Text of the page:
Old 11-14-2013, 07:16 PM   #6
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Quote:
Originally Posted by astrogeek View Post
From the shell as root (or MySQL admin user)
mysql -uroot -p <enter>
and enter the root password and you're golden.

Quote:
Originally Posted by astrogeek View Post
GRANT ALL ON DB.* TO apache-user@apache-host IDENTIFIED BY 'XXXXXXXX';
apache-user can be ANY name you like for the connection/userid but
apache-host should be somethling like 'ipa.ddr.ess' for explict permissions from a single host.

another example:
Code:
GRANT ALL ON DB.* TO fredflintstone@'192.168.1.5' IDENTIFIED BY 'betty rubble is HOT';
where 192.168.1.5 is the IP of the apache host.

Hope that helps.
 
Old 11-14-2013, 07:18 PM   #7
astrogeek
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Quote:
Originally Posted by linutzy View Post
When you say root here (as you can see I'm not very good at this) do you mean Linux Root or Mysql Root? I'm not sure if this http://dev.mysql.com/doc/refman/5.5/...rmissions.html and the Linux Root are the same. Sorry :-(
Usually Linux root, but actually any MySQL admin user with GRANT privileges, that is why I said:
Code:
From the shell as root (or MySQL admin user)
Other than restarting the mysqld daemon which will generally require Linux root privs, everytihng else is in MySQL context.

By The way, what distro is this on?
 
Old 11-14-2013, 07:20 PM   #8
linutzy
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I don't know a fraction of what you guys know, but I really like debian and mint...I will try this when I get home. I always thought root for mysql was different then root from a fresh unix/linux install. I thought mysql root was something that was created after...wow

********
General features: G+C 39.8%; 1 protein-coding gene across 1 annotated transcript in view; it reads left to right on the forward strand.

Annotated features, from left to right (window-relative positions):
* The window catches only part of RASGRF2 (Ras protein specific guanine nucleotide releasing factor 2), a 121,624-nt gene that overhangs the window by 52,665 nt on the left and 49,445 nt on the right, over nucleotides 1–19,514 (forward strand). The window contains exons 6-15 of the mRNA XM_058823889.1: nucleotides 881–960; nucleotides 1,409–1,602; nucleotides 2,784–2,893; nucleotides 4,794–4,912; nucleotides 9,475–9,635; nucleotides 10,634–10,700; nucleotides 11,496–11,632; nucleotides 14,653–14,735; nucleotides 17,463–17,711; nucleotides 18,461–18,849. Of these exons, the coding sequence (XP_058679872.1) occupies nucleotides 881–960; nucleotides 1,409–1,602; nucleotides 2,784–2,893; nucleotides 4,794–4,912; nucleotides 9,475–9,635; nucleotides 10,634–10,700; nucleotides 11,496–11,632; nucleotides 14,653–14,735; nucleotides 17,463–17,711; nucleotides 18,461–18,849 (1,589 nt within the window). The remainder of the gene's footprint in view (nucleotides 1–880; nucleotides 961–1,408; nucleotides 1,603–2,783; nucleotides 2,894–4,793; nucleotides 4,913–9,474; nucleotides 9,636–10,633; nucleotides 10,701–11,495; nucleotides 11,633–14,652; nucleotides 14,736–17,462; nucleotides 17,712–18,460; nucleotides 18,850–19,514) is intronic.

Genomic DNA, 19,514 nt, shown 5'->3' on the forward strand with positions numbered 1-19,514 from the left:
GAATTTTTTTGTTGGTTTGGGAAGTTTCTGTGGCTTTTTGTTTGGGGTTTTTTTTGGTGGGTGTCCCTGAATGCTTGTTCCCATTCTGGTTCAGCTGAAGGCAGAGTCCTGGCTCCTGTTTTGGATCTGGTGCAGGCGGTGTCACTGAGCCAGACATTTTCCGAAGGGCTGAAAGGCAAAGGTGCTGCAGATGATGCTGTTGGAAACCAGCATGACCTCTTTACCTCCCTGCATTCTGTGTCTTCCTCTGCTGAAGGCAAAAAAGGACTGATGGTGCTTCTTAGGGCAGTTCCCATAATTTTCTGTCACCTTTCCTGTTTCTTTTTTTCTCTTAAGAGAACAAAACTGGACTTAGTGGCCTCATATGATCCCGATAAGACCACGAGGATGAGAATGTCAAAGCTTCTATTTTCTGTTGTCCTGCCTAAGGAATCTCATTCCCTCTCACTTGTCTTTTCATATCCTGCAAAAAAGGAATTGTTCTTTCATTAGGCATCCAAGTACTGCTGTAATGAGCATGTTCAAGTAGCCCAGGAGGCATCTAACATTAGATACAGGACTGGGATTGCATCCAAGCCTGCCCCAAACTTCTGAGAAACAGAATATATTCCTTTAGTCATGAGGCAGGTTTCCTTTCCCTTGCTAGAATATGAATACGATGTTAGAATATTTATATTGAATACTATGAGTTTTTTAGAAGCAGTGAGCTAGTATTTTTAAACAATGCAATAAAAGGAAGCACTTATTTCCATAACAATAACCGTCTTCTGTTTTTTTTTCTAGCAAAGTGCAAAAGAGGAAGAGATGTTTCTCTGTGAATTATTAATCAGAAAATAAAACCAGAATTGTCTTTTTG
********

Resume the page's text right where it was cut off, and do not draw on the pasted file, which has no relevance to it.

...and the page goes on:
I am using debian btw...but have another machine that I'm ready to try LFS on. I have a bit going on.

Last edited by linutzy; 11-14-2013 at 07:22 PM.
 
Old 11-14-2013, 07:28 PM   #9
astrogeek
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Quote:
Originally Posted by linutzy View Post
I don't know a fraction of what you guys know, but I really like debian and mint...I will try this when I get home. I always thought root for mysql was different then root from a fresh unix/linux install. I thought mysql root was something that was created after...wow



I am using debian btw...but have another machine that I'm ready to try LFS on. I have a bit going on.
You are correct, a MySQL user named 'root' is not the same as the Linux root user. But when you start the mysql client without specifying a user, the Linux login user is assumed. So most installations by default create a MySQL user named 'root' with full privs as a convenience, just so that the system root user is kind of automatically the MySQL super-admin user too. But in reality there is zero connection between the system root and any MySQL user that also happens to be named root.

Last edited by astrogeek; 11-14-2013 at 07:30 PM.
 
Old 11-15-2013, 04:55 AM   #10
chrism01
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Re Linux root & MySQL root; its true they are totally unrelated.
I always think they should have called it dba instead...
 
Old 11-15-2013, 07:09 AM   #11
zhjim
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On debian you have to change /etc/mysql/my.cnf to have the server listen on an ip address that is reachable from the network. Find the line with bind-address and change the value to the ip of the server. Afterwards restart mysql

Code:
# get ip
ip addr
# edit mysql config
editor /etc/mysql/my.cnf
# restart mysql
service mysql restart